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The Speaker of the House is selected by political party with the majority of the Members. Upon election, the Speaker controls the process and substance of the legislation in the House.
Thus, when a citizen votes for their Member of Congress they are also supporting the Member’s party. Reiterating, a citizen votes for the Member and the Member’s party as it relates to constituting the majority, and the power to control legislation.Labor holds nose, backs former foes
With elections approaching, Glenn Thrush of Politico describes the power plays to secure the majority.
Most all of the prognosticators foresee a possible Republican take over of the House. This will have significant repercussions on the power players; i.e., big business and big unions, and both are spending big money to influence the outcome. Thrush estimates big business with the aid of the Chamber of Commerce and Karl Rove are spending as much as the Democrats and their union supporters.
Intriguingly, the unions had sought to punish some Democratic Members of Congress that had not complied with the Democratic agenda. Thrush writes:
Big Labor’s big threat to punish misbehaving Democrats has largely evaporated in the heat of the midterms, as unions now scramble to rescue incumbents they once pilloried for opposing health care reform.
It’s a bitter, but necessary, political pill, considering that would-be Speaker John Boehner, the top Republican in the House, has threatened to roll back many of the pro-union policies of President Barack Obama and congressional Democrats.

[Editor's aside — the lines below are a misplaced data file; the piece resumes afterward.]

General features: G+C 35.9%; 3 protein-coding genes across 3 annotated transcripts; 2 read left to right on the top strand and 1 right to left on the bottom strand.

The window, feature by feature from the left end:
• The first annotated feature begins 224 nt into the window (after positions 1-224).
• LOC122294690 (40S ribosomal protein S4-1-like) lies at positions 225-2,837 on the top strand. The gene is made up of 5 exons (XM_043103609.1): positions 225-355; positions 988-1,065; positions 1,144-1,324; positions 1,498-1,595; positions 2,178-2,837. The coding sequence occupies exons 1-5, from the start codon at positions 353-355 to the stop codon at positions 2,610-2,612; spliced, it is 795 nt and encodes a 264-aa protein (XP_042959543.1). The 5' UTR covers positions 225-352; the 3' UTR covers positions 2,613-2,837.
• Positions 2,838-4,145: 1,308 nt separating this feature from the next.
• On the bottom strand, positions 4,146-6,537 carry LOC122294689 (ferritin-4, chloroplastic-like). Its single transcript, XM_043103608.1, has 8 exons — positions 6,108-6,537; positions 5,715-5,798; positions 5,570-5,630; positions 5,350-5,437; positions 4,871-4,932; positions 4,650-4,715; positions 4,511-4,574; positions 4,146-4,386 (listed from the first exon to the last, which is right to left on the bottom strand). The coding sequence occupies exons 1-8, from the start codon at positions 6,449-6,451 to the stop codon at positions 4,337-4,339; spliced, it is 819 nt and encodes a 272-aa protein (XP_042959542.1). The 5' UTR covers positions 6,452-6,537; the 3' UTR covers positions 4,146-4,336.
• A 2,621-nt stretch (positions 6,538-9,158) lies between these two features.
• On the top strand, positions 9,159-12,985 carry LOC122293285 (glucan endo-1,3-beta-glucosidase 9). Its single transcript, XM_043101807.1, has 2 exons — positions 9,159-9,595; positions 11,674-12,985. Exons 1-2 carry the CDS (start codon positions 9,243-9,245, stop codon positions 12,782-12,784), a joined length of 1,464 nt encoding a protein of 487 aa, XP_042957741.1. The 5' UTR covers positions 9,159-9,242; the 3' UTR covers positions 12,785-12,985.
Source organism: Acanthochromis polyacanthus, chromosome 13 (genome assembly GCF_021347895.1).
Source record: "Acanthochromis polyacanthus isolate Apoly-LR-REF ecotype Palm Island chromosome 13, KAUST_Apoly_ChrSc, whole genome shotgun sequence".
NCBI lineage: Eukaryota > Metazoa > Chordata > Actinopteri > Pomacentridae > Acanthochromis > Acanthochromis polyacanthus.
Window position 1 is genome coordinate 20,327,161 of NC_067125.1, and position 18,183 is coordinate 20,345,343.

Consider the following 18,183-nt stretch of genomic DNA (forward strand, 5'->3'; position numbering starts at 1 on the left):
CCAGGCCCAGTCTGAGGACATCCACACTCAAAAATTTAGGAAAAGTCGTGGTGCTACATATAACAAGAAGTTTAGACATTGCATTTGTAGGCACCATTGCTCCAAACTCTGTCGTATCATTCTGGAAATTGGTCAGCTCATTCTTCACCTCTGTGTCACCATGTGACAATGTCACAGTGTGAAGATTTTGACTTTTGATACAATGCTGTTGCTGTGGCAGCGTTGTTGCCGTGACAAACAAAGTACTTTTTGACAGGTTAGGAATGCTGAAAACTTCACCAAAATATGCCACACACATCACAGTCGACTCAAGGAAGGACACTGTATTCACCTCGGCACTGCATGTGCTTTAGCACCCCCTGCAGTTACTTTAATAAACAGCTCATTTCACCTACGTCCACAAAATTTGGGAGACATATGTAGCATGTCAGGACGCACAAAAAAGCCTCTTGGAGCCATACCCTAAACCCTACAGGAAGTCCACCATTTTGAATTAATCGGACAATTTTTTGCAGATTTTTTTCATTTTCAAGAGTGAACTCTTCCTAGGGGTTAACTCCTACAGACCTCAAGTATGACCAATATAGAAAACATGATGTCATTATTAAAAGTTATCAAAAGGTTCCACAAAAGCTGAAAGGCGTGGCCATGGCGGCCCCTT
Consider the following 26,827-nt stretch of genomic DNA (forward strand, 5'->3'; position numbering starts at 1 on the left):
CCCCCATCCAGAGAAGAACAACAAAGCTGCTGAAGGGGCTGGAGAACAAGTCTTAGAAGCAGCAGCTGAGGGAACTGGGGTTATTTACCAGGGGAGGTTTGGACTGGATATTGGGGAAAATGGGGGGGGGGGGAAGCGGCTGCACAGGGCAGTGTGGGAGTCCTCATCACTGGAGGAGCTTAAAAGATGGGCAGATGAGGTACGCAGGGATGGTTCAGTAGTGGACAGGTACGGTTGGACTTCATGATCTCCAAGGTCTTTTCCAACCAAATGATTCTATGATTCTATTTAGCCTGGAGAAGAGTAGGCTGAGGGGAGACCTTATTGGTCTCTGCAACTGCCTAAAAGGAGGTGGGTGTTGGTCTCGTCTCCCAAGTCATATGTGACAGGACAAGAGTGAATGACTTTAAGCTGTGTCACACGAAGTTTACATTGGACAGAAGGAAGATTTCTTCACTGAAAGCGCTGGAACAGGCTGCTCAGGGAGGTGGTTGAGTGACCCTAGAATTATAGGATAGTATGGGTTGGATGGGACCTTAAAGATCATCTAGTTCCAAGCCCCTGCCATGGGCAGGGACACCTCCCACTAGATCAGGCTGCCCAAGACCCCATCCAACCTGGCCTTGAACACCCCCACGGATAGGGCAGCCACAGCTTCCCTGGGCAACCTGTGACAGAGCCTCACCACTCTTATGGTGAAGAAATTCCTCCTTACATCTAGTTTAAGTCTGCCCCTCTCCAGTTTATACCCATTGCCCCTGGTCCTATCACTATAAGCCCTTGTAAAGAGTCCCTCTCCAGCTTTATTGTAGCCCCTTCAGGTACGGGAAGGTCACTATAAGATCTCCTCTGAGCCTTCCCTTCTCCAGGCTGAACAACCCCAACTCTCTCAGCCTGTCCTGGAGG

Immediately, all that matters to big business or big labor is that their party - Republican or Democrat - is in the majority. Thrush quotes a labor union official, emphasizing that 218 votes in the House constitutes a majority:
We’re at a situation now where it’s the 218 strategy in the House: If you don’t have the gavel, if you don’t have 218, you are in serious doo-doo,” says Larry Scanlon, political director of AFSCME, which recently took out a $2 million loan to cover election expenses.
“The situation is, will you support a mediocre Democrat, [or] will you let a rabid Republican get in?” he said. “For us, it’s a no-brainer. ... Once you get back into session, we’re going to be trying to move people on votes. But right now, we’re all about getting people elected.”
Fortunately, there is another political force arising. Over the past few years, the Independent voter and Tea Party activist have been questioning the politics of power in Washington, D.C., “Is this good governance? Is this good for America? Is this good for my future and my family’s future?”
Next Tuesday, Independents and Tea Party activists will be very important participants in deciding which party has the majority and which party controls the legislative process.